Ernie started as a garage mechanic just into his teens after school, stayed as a mechanic for his working life, became the local area 'guru' on how to keep T's running, kept T's right up until he passed in December 2011, and in a bit of irony...his Coupe which was always a turn the key and go, never let him down or anyone down even once in the previous 40 years, went to his funeral service on its own and 'missing' a bit...and then refused to leave the funeral home on its' own! Had to leave it there and go get it later with a trailer because none of the newer T guys could get it running! (The car was willed to my son and after messing around with it for over a year, I finally got it running again last week...and I'm still NOT sure exactly what the final fix was!)
The town I grew up in, Lore City, had a population of about 250 people. Clyde Symes was the local barber, first person to cut my hair. When I bought my T and got it running I was driving down main street and Clyde was setting on his front porch. I stopped and asked Clyde, was this the first car you ever drove, knowing he was born in the era. He said "no, first was a Plymouth" but he remembers when he was 7 yrs old his dad bought a new 1914. His family lived in a little town to the West, Kipling. One evening someone came to the house to let Clydes father know his Model T came in. His father walked the 4-5 miles down the tracks, to the depot in Lore City to get his car. He had bought it from the local agent, the general store. Clyde said after a practice lap around town his father drove it to Kipling, first time his father ever drove a car.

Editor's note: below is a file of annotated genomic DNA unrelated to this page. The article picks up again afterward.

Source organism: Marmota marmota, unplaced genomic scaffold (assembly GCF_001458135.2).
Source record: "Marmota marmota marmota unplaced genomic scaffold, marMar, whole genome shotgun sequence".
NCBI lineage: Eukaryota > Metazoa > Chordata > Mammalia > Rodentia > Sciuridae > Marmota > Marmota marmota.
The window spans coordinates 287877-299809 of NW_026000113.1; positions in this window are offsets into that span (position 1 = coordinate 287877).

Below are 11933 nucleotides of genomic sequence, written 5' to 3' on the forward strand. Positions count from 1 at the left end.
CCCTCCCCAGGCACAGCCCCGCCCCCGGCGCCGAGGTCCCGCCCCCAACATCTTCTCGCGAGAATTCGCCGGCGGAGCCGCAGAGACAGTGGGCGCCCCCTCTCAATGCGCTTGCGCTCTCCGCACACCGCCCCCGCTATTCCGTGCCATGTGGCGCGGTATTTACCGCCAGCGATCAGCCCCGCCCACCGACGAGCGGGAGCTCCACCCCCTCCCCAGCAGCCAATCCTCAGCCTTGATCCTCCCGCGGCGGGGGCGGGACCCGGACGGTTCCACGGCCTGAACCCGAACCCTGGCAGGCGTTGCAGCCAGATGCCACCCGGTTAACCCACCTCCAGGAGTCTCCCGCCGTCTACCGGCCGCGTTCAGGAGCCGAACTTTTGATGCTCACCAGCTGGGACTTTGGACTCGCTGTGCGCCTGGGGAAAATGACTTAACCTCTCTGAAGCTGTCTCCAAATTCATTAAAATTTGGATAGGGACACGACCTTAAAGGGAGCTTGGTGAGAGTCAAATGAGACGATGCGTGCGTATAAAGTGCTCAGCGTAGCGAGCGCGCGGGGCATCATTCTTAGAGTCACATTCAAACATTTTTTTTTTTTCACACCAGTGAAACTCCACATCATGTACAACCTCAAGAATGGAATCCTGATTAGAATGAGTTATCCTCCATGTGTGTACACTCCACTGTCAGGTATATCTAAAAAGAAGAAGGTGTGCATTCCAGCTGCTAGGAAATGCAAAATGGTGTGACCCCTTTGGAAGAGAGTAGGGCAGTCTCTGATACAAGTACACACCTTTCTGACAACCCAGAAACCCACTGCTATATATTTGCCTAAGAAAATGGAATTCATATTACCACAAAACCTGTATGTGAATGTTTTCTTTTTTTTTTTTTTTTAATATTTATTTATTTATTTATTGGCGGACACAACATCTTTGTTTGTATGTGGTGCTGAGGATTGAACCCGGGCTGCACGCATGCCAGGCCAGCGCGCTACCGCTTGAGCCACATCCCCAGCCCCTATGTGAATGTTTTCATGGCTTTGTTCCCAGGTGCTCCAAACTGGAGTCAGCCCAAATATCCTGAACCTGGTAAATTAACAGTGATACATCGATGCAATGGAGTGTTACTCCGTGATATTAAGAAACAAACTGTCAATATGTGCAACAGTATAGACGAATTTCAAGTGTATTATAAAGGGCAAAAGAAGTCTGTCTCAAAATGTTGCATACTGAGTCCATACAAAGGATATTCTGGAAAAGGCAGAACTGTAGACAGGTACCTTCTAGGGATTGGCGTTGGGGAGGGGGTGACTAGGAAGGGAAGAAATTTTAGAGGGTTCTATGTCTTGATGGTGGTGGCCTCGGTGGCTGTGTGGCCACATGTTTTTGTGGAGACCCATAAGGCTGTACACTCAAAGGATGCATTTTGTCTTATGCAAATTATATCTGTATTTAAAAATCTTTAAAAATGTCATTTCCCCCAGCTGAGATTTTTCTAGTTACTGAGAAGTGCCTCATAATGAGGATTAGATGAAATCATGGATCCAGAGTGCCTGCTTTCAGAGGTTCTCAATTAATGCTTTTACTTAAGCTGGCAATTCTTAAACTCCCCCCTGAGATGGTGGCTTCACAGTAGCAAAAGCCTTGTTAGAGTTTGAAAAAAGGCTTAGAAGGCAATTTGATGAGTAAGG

Clyde was a WW2 vet who was stationed in Africa, and passed away a few years ago at 99.
Good story George. Sounds like it finally got over its mourning period.
Dunham F Conger, Sr. My father's father. Most memorable "T" memory relayed to me years ago, occurred on his first visit to see his girl friend and meet his future in-laws. When leaving, he backed into the clothes line full of clean clothes and proceeded to drive off, dragging 1/2 of the family's wardrobe behind.
He still managed to win my grandmothers hand, in spite of his in-laws' serious reservations.
I fit that description.
I bought my '26 Touring in 1957, and it was my first car, but it had already had four owners.
It is interesting to me that when I bought the T, it was 31 years old, but when I bought the XK120 32 years later, it was 37 years old.
My second car, which I co-owned, was a 1934 Studebaker, and the third, also co-owned, was a 1954 Ford Crestline convertible.
When I was young (er) and in the service we would
go to the local wrecking yard and for $25.00 buy an old car to drive, never a T but A's and on up. we would drive them (Using drain oil from the service station for free). Drive them tell they dropped and leave them along side the road and go to the next wrecking yard. I wish I had some of those cars today. But you know young and foolish.
Ooo, the cars I have seen in junk yards! The crowning example must have been a fire damaged, but restorable, Lancia Lambda touring, but what is a poor high school student to do?.